In practice, supporting SPDX® inside source code is as simple as adding an SPDX® tag (
SPDX-License-Identifier) with the license that applies (usually,
GPL-2.0). If you’re the copyright holder, you may also consider removing the now redundant licensing text.
An example commits that add SPDX® tags and cleanup redundant license from USB over IP driver:
commit 5fd54ace4721fc5ce2bb5aef6318fcf17f421460 Author: Greg Kroah-Hartman <email@example.com> Date: Fri Nov 3 11:28:30 2017 +0100 USB: add SPDX identifiers to all remaining files in drivers/usb/ It's good to have SPDX identifiers in all files to make it easier to audit the kernel tree for correct licenses. Update the drivers/usb/ and include/linux/usb* files with the correct SPDX license identifier based on the license text in the file itself. The SPDX identifier is a legally binding shorthand, which can be used instead of the full boiler plate text. This work is based on a script and data from Thomas Gleixner, Philippe Ombredanne, and Kate Stewart. Cc: Thomas Gleixner <firstname.lastname@example.org> Cc: Kate Stewart <email@example.com> Cc: Philippe Ombredanne <firstname.lastname@example.org> Signed-off-by: Greg Kroah-Hartman <email@example.com> Acked-by: Felipe Balbi <firstname.lastname@example.org> Acked-by: Johan Hovold <email@example.com> Signed-off-by: Greg Kroah-Hartman <firstname.lastname@example.org> diff --git a/drivers/usb/usbip/vhci_hcd.c b/drivers/usb/usbip/vhci_hcd.c index 11b9a22799cc..0e16a7dcfb38 100644 --- a/drivers/usb/usbip/vhci_hcd.c +++ b/drivers/usb/usbip/vhci_hcd.c @@ -1,3 +1,4 @@ +// SPDX-License-Identifier: GPL-2.0+ ...
Depending on the type of the source file, the tag will be either one of the tags below:
|Type of file||SPDX License tag|
Replacing the licenses inside each source file by a single SPDX license will likely reduce the kernel source files by ~400k lines, with is a nice cleanup, and solve all those issues with ~64k different license statements.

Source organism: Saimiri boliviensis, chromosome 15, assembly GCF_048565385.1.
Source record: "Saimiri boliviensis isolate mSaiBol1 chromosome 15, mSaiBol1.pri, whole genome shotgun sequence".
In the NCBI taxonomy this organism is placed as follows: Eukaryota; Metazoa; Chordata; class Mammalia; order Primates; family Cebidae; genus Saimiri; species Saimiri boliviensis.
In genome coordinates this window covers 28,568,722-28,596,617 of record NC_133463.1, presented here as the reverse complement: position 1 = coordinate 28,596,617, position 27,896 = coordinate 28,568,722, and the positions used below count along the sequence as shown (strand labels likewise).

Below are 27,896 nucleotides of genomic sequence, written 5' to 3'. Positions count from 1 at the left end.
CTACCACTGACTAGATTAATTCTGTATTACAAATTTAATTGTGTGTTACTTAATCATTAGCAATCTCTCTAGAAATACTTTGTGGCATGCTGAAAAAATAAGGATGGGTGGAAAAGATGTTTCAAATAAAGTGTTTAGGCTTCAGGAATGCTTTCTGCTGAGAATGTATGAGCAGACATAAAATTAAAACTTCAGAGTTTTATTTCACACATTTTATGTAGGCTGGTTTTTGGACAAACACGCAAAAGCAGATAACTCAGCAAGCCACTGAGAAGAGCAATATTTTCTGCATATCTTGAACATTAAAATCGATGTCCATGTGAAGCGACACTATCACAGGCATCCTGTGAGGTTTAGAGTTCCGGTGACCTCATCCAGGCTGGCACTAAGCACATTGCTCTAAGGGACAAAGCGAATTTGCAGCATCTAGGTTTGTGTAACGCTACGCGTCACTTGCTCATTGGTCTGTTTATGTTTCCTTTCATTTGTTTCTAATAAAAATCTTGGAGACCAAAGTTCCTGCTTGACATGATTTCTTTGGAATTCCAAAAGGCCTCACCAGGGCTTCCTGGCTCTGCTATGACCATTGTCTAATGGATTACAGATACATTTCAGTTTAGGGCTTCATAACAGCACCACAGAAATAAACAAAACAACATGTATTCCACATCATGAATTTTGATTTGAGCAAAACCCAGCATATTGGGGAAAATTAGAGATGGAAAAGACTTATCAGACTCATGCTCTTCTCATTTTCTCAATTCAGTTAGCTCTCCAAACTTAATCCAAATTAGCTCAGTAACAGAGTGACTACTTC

Besides the license on each kernel source file, all Linux modules use
MODULE_LICENSE() macro to specify their individual license. Right now, the following values for the macro are valid for a module within the official kernel sources:
|“GPL”||GNU Public License v2 or later|
|“GPL v2”||GNU Public License v2 only|
|“GPL and additional rights”||GNU Public License v2 rights and more|
|“Dual BSD/GPL”||GNU Public License v2 or BSD license choice|
|“Dual MIT/GPL”||GNU Public License v2 or MIT license choice|
|“Dual MPL/GPL”||GNU Public License v2 or MPL license choice|
Any other value “taints” the kernel when such module is loaded, in order to inform the user that a proprietary module was loaded.
With the addition of SPDX® at the kernel, the next step will be to use SPDX tags for Module License. The current plans seem to be to replace the
MODULE_LICENSE() macro with
MODULE_LICENSE_SPDX() that would take the same SPDX identifier as used in the source code and convert to the values above to keep backward compatibility. The method to achieve this is still under discussion at the Linux Kernel Mailing List.
LWN.net has an interesting article covering other aspects: SPDX identifiers in the kernel. The Free Software Foundation Europe has a set of best practices for License identification at the source code, called REUSE.
The SPDX Trademark is owned by the Linux Foundation.